Whenever researchers find more evidence that a substance in common use is toxic, the chemical lobby's reflexive rejoinder is that there's still no proof it harms people, as opposed to cells in culture or lab animals.

Read More
Key Issues:
EnviroBlog
Blog Post
Wednesday, May 13, 2009

Seventy-seven Harvard student volunteers experienced a nearly 70 percent increase in urinary levels of bisphenol A (BPA), a plastics component and synthetic estrogen linked to cancer, reproductive system damage and other serious conditions, after drinking cold beverages from BPA-laden polycarbonate bottles for just one week, according to researchers from Harvard University and the U.S. Centers for Disease Control and Prevention (CDC).

Read More
News Release
Friday, May 8, 2009

This morning, Minnesota’s governor, Tim Pawlenty (R) signed landmark legislation, the first statewide prohibition on the use of the toxic plastics chemical Bisphenol-A, or BPA, in baby bottles and sippy cups. The prohibition will go into effect January 1, 2010.

Read More
Key Issues:
News Release
Monday, April 20, 2009

Earlier this month, we daylighted a CDC report that showed perchlorate contamination in infant formula. Not surprisingly, we received quite a few questions about formula that week, so we put these recomendations together to supplement our perchlorate report FAQ.

Read More
EnviroBlog
Blog Post
Monday, April 20, 2009

Or maybe you're curious as to why endocrine-disrupting chemicals in the Chesapeake Bay may be causing transgender fish and frogs?

Read More
Key Issues:
EnviroBlog
Blog Post
Sunday, March 8, 2009

New tests by Health Canada's Bureau of Chemical Safety have found bisphenol A (BPA), a synthetic sex hormone and common plastics component, in 85 percent of 72 canned soft drinks sold in Canadian stores. The chemical is believed to have leached into the drinks from the epoxy resin can linings, which contain BPA.

Read More
Key Issues:
EnviroBlog
Blog Post
Friday, March 6, 2009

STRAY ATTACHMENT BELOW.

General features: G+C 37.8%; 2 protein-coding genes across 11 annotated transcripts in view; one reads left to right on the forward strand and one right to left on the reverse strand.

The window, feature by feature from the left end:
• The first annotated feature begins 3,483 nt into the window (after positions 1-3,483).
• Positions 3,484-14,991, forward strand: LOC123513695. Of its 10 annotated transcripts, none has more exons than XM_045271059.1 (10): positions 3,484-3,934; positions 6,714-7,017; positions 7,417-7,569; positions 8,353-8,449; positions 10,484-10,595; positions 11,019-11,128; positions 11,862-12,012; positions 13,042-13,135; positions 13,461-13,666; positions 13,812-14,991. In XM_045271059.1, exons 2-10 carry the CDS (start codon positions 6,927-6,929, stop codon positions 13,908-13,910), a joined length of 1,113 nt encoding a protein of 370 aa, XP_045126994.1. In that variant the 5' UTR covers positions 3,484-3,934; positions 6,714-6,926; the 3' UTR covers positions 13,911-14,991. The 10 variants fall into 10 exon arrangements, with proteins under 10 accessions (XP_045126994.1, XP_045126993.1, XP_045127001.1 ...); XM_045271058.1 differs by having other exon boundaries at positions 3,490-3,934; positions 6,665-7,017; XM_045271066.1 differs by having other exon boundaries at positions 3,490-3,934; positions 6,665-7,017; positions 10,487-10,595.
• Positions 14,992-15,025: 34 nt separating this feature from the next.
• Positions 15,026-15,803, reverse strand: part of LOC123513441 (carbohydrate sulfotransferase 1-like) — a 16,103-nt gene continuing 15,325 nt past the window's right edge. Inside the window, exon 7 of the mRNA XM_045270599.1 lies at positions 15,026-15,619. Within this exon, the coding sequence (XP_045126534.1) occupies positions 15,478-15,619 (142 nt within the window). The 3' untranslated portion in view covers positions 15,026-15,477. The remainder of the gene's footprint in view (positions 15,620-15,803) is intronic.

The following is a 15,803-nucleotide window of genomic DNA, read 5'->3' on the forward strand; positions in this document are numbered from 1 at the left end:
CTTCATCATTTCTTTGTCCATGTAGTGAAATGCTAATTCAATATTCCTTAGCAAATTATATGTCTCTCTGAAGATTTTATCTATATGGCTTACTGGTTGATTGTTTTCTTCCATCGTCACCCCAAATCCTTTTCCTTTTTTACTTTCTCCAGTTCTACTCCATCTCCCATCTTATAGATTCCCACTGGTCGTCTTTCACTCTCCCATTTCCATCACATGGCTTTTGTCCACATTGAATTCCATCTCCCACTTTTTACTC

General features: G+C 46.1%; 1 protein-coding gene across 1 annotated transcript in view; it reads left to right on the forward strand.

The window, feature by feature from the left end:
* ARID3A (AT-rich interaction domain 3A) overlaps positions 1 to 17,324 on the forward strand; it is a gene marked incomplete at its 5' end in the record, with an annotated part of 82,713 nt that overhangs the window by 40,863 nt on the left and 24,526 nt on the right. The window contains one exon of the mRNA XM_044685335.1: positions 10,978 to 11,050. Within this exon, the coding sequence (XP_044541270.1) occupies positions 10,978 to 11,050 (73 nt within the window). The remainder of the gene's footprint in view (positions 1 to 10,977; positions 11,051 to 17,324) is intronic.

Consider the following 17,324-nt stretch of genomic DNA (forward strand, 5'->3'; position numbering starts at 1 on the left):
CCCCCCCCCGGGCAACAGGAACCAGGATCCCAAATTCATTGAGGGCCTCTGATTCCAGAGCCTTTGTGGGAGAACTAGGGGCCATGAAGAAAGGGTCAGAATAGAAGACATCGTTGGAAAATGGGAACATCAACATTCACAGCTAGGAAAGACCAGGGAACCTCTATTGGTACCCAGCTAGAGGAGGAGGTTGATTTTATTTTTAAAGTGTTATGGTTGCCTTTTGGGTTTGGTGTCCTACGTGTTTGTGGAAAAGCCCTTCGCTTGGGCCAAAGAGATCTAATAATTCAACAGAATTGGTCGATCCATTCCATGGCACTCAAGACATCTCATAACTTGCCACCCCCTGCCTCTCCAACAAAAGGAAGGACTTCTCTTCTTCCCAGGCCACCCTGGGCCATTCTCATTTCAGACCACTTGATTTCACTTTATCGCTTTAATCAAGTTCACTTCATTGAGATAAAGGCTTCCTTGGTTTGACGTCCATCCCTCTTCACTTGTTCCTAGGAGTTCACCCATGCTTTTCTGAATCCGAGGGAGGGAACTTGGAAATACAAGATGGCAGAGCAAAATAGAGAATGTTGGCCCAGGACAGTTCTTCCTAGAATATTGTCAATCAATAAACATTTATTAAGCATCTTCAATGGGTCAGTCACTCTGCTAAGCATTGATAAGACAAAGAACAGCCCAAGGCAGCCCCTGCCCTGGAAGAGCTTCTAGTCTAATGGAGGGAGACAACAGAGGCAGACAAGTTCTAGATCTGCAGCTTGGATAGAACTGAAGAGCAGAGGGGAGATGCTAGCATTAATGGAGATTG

A few weeks back I read Peggy Orenstein's piece The Toxic Paradox in the New York Times Sunday magazine. It hadn't settled all that well with me, so when I saw an Environmental Health News editorial titled The Other Toxic Paradox a little later, I was eager to read it.

Read More
Key Issues:
EnviroBlog
Blog Post
Thursday, March 5, 2009

The Suffolk County Legislature has voted to ban bisphenol A, a synthetic sex hormone and plastic component, in children's products, making the Long Island county the nation's first BPA-free jurisdiction.

Read More
Key Issues:
EnviroBlog
Blog Post
Monday, March 2, 2009

Senator Fran Pavley (D-Agoura Hills) has introduced legislation sponsored by Environmental Working Group (EWG) to reduce exposure of California’s infants and toddlers to the toxic hormone disrupting chemical bisphenol-A (BPA).

Read More
Key Issues:
News Release
Thursday, February 26, 2009

It is the federal law that industry loves and environmentalists love to hate, yet have been unable to reform since it was enacted a generation ago. But a congressional hearing convened today by Rep. Bobby Rush of Illinois may signal the beginning of the end of a federal policy that has made it all but impossible for the government to protect the public health from toxic industrial chemicals.

Read More
News Release

Pages

Subscribe to BPA